CrossOver is by far the best choice, runs pretty well (30FPS - 40FPS) at almost any resolution I set it to. And like you said, CrossOver is the most space effective.

    Another reason why I decided to get rid of Boot Camp is that I found myself either having less time to play games or just not interested in it (and more interested in other applications).

    One other possible solution to not having to use Boot Camp, is to put Windows XP on an external firewire/USB drive (I found a guide around the web on how to do this). It kind of ruins the whole "space saving" thing I was trying to go for, but at least it wouldn't be on my internal drive.

    My specifications are:
    Core Duo 2GHz, 2GB RAM, Radeon x1600 256MB.
  7. redsteven macrumors 6502a


    Aug 22, 2006
    Wouldn't you need to use bootcamp to put it on the drive in such a fashion that ur mac would boot from it though?

    BTW... our systems have the same specs. Half life 2 ran very well on my iMac with pretty much all settings on high and resolution at 1280x800. I couldn't go higher than that though without compromising performance.

    With Episode 1 (and especially Episode 2) I have to turn down the settings a bit though. I maintain the same resolution because turning it down makes half life look HORRIBLE on a 20" monitor. I can't keep the rest of the settings on high in episode 2... even lowering them a bit i still often drop below 30 fps. Still playable that way though.

    What's your performance been?
    And btw, what size screen you using (and iMac or macbook pro?)
  8. nylock10 thread starter macrumors regular

    Jun 26, 2006
    I'm using an iMac with a 20" screen, and 1280x800 doesn't look bad at all.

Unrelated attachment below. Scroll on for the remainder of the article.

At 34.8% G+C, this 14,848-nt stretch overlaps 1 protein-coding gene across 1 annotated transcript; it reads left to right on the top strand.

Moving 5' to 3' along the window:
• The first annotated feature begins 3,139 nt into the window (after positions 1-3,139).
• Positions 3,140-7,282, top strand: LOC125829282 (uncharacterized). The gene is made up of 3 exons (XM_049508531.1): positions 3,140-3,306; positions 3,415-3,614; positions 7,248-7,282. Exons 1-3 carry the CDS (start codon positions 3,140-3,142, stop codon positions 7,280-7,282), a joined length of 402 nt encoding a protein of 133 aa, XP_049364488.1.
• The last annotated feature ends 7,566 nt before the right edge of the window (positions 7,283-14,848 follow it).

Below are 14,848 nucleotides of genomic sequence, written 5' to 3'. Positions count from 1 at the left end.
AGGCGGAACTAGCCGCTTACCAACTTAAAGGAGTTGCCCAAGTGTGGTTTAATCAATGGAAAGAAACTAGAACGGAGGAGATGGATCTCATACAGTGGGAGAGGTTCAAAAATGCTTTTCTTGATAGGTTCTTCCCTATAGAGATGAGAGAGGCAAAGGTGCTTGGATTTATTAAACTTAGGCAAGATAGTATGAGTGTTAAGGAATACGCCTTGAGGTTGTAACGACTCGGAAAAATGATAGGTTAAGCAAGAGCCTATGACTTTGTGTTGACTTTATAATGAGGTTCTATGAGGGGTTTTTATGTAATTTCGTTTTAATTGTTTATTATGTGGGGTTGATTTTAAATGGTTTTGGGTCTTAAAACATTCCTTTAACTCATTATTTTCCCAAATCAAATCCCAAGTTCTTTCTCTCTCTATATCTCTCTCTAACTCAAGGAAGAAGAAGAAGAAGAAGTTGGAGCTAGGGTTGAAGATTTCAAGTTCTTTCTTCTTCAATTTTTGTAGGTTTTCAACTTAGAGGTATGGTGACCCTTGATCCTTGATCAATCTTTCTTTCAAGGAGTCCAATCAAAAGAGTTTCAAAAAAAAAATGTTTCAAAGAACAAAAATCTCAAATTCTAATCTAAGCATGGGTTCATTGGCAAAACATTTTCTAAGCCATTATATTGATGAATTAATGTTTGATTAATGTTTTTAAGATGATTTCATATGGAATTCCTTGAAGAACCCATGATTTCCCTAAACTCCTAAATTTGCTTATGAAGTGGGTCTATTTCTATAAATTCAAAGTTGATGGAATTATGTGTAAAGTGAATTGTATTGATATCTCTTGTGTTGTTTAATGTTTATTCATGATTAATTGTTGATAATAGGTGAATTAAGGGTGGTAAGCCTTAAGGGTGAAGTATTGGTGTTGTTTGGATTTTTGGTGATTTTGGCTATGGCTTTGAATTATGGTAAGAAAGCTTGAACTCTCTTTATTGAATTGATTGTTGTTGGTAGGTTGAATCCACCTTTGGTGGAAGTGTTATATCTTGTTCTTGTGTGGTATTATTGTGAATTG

I tried Team Fortress 2, the performance was OK but it didn't look very good.

    Boot Camp wouldn't be required to put it on the external drive as far as I know, it just makes it easy to make a Windows-compatible (FAT32) partition on your internal drive.
  9. cantthinkofone macrumors 65816


    Jul 25, 2004
    Missouri, USA
    i can't get half life to run on my macbook. i have the beta 2 version and it says it should run but i can't get it to load.

    the window says preparing to launch half life 2 and then just disapears about 2 minutes later.

    am i missing somthing?
  10. Natalie81 macrumors newbie

    May 7, 2010
    VMWare Fusion is over priced garbage

    I hate it. I absolutely hate VMWare Fusion. I use a Mac but I have to use a couple programs from Windows for work. This lovely product only manages to run slow if it manages to run long enough to get windows booted. 50% of the time the VMWare Fusion virtual machine will blue screen just starting up. If it manages to make it up and I get some work in it's still just a matter of time before it blue screens trying to do something trivial like save a file.

    I haven't tried parallels but I am giving strong thoughts about just dual booting with bootcamp and using a thumb stick to move files between the windows and OSX heads. If I have to continue to use VMWare Fusion I am going to scream.
  11. deadwulfe macrumors 6502a


    Feb 18, 2010